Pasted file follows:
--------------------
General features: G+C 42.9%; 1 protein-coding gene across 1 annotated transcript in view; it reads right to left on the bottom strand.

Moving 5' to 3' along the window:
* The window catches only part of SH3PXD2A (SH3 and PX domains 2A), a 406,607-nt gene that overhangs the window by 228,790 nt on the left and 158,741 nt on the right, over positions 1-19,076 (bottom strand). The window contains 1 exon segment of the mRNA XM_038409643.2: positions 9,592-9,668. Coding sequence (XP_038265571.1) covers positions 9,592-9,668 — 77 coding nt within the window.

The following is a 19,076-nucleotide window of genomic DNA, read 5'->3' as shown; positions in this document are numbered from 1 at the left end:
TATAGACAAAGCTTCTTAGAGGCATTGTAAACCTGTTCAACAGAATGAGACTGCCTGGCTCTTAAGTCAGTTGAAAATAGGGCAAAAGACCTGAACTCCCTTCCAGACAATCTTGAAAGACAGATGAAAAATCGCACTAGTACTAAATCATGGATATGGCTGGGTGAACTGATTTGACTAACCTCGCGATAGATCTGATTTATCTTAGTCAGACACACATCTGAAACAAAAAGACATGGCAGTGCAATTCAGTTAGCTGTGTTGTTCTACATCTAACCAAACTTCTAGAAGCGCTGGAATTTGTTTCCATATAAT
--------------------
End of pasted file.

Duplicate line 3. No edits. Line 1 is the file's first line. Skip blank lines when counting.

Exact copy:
* The window catches only part of SH3PXD2A (SH3 and PX domains 2A), a 406,607-nt gene that overhangs the window by 228,790 nt on the left and 158,741 nt on the right, over positions 1-19,076 (bottom strand). The window contains 1 exon segment of the mRNA XM_038409643.2: positions 9,592-9,668. Coding sequence (XP_038265571.1) covers positions 9,592-9,668 — 77 coding nt within the window.